At the end of our previous installment, we touched on the fact that Apple instills tight control on its iOS. At the other end of the spectrum, you have the open Android platform; widely embraced in a society where freedom of information is a growing concern. But openness is a double-edged sword, and Android devices have already faced some issues with malware. It isn’t much of a stretch to assume that spyware, bloatware and especially junkware are trailing right behind or are out there already; after all, “Developers of malicious software are nothing if not creative” (http://www.quickstonesoftware.com/blog/2011/06/07/android-market-time-for-certification). And, this is all happening on devices many believe are posed to replace your credit cards by the year 2020 (http://pewinternet.org/Media-Mentions/2012/Mobile-Payments-May-Replace-Cash-Credit-Cards-by-2020-STUDY.aspx).
Jakob Nielsen, “The King of Usability,” identified three advantages of native apps, and I was pleasantly surprised to find that one of them is directly related to testing:
- Empirically, users perform better with apps than with mobile sites in user testing [emphasis added].
- Apps are much better at supporting disconnected use and poor connectivity, both of which will continue to be important use cases for years to come. When I’m in London and don’t feel like being robbed by “roaming” fees, any native mapping app will beat Google Maps at getting me to the British Museum.
- Apps can be optimized for the specific hardware on each device. This will become more important in the future, as we get a broader range of devices.
It could be argued that testing web mobile apps presents a narrower challenge, and while it certainly seems like less of a headache than testing multi-platform ports, there’s still quite a bit to do. In a perfect world, you would be able to create your mobile web app using standard tools and expect it to behave similarly across all platforms; leaving the portability work to the natively-coded interpreters in the browser (can we please call this the Java pipe dream?) A perfect world ours is not.
“A test configuration is a set of configuration variables that specify the correct setup required for testing an application. …The configuration variables include hardware, operating system, software, and any other characteristics that are important to use when you run the tests. Each test configuration can represent an entry in your test matrix.” (http://msdn.microsoft.com/en-us/library/dd286643.aspx)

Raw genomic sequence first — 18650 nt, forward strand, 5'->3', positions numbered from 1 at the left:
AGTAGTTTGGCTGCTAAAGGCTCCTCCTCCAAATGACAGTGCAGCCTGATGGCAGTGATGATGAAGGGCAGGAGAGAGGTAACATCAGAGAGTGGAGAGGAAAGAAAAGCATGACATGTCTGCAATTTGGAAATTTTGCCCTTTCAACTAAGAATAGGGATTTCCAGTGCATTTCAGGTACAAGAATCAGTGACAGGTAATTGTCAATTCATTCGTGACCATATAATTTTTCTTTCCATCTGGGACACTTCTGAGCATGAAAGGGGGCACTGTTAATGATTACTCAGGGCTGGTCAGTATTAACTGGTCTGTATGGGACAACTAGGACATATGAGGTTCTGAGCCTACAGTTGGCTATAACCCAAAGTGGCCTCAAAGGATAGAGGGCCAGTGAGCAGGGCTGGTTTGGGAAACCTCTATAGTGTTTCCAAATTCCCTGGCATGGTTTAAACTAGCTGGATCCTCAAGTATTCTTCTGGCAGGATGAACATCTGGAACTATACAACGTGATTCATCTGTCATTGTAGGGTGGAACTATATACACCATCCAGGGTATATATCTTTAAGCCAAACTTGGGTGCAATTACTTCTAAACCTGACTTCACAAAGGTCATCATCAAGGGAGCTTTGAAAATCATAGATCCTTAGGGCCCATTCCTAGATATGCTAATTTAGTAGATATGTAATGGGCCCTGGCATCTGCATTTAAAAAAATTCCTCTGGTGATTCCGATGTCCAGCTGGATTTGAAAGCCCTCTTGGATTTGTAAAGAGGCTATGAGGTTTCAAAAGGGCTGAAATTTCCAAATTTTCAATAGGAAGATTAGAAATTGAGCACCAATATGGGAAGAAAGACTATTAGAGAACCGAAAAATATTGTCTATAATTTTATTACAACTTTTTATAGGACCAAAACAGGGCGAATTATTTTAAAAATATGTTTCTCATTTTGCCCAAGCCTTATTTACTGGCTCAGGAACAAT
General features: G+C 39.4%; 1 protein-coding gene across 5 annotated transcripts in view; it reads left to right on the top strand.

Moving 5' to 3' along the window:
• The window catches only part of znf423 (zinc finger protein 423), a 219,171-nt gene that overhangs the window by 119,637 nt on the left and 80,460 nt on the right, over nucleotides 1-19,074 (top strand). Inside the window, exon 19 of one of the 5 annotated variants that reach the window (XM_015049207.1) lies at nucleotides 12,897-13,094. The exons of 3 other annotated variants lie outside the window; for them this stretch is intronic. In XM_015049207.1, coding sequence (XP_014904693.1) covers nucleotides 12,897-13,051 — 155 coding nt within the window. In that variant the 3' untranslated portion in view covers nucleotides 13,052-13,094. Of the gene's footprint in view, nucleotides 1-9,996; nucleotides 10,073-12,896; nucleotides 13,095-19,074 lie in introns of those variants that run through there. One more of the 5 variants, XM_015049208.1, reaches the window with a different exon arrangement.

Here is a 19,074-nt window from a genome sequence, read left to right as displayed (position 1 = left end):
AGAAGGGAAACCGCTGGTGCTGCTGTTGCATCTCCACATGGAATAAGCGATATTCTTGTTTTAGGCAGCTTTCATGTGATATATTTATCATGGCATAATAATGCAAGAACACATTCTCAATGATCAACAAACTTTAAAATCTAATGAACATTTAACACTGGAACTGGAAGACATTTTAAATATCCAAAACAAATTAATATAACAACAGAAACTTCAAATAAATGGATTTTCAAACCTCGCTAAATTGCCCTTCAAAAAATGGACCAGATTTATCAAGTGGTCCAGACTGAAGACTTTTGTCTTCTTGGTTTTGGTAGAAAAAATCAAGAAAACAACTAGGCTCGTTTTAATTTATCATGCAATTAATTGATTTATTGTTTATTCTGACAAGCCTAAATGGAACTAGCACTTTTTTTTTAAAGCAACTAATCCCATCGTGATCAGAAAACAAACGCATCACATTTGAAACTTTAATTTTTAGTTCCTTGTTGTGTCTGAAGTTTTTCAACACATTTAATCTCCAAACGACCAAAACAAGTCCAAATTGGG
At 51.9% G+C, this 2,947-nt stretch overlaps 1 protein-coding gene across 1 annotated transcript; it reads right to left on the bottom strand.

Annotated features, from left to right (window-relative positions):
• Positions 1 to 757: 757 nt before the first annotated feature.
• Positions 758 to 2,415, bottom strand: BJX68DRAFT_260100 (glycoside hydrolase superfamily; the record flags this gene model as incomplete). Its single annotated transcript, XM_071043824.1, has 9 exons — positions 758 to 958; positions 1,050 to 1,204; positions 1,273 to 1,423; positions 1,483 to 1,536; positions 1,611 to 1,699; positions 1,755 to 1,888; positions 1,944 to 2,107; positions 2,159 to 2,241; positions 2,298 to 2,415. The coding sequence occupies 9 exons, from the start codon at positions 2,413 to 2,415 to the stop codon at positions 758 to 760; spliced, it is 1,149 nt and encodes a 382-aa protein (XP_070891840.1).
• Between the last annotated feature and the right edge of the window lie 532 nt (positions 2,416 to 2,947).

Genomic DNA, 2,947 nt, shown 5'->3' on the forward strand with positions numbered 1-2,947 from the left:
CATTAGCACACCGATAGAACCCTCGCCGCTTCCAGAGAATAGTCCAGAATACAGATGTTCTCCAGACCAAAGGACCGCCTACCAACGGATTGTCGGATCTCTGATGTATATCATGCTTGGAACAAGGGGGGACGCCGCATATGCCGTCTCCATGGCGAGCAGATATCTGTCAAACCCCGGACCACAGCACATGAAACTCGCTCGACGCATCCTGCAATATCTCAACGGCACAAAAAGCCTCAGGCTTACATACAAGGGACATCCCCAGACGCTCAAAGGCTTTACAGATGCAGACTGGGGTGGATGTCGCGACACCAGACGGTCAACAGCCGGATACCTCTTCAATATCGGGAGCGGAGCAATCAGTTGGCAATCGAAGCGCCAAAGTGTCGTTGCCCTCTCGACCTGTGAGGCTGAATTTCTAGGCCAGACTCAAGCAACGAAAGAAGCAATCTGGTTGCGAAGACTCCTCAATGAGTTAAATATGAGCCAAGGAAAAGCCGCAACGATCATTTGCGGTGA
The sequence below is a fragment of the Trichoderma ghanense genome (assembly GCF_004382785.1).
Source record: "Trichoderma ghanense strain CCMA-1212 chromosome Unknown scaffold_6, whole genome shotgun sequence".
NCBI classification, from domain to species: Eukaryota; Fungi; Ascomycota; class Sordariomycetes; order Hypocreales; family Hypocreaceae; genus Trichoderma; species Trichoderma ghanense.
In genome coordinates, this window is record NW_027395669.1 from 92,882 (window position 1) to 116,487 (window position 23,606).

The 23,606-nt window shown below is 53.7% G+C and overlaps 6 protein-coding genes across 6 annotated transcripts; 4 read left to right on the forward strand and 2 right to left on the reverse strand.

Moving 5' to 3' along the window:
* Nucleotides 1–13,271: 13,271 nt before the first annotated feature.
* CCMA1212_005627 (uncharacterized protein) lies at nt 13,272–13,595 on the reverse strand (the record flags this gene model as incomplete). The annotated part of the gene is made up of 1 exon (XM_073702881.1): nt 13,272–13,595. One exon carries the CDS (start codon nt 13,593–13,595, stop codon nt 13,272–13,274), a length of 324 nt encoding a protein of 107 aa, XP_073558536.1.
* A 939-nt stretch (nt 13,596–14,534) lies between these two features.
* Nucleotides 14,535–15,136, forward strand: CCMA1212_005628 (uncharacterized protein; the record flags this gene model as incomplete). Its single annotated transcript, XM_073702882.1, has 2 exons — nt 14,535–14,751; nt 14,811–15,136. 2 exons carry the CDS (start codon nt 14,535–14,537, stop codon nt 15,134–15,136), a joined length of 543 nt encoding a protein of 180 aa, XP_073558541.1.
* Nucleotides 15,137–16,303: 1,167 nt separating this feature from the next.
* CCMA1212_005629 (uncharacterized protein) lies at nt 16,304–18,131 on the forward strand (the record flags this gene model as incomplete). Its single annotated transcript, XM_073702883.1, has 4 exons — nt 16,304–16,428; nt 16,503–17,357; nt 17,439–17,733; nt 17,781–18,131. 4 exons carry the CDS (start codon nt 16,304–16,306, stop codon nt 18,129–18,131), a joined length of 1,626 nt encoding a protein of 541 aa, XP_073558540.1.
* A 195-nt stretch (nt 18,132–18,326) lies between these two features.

Software testing as a discipline was relatively young when the first cellphones supporting third-party apps came around, but I can only imagine what the test configurations included in a test matrix might have looked like in those days. Every manufacturer had its own proprietary hardware design and OS, and the amount of phone offerings in the market was overwhelming. Developers turned to Java and, while this was logically the sensible option at that point, I firmly believe that in this case, a good old monopoly was welcomed by developers and testers around the world. These days, Android has just captured over half the market, followed by Apple with around a third and RIM (Blackberry) hanging in with just under half of that. Windows phones continue to trail in the market, struggling to reach 4% (http://www.comscoredatamine.com/2012/04/android-captures-majority-share-of-us-smartphone-market/).
The configurations list I’m looking at for my current assignment (mobile web app) has been narrowed down to a handful of devices and eight emulators mimicking a few OS releases. iPhone 4S and iPad 3 are in there, but the Android offering is reduced to the Samsung Galaxy (two models thereof). Risk management is a big part of software testing, so I’m kind of wondering if Sony should have been factored in that equation as well, being that they just came out with their shiny brand new HD, PlayStation-compatible, Xperia phones. The Blackberry makes an appearance as well with the 9900. Because the client is very interested in portability testing, the Blackberry becomes an interesting case study here. While the Android design takes more than a few cues from iPhone, the Blackberry is a distinctively different device. I must admit I am somewhat disappointed to see the 9900 featuring a touch-screen, as I was really looking forward to seeing how the app would perform in the complete absence of one (logically, this can still be attained through test case restrictions, but I guess I’m a purist at heart).
In any case, the future of test matrix complications derived from user interaction is still bright, with styluses making a comeback, voice commands being given yet another chance with Siri and split-screens being produced by some manufacturers.
I have waited until this point in the article to discuss the elephant in the room: we carry all of these networked devices around in our pockets. Have you ever considered how neat it is that your app display rotates to accommodate using the phone in portrait or landscape mode? BAM, your layout test cases just doubled. Also, they are phones, what happens if they ring while the app is running? Welcome to the magical world of interrupt testing (http://en.wikipedia.org/wiki/Mobile_application_testing). They have batteries and no back-up power – what does your app do if the battery disconnects or runs dry? What happens to the data? They are connected to a wireless data network that is sensitive to location, geography and weather conditions – what happens when the signal is gone?
Stay tuned for next month’s installment where I’ll talk about the challenges of – “A Continuously Moving Target”.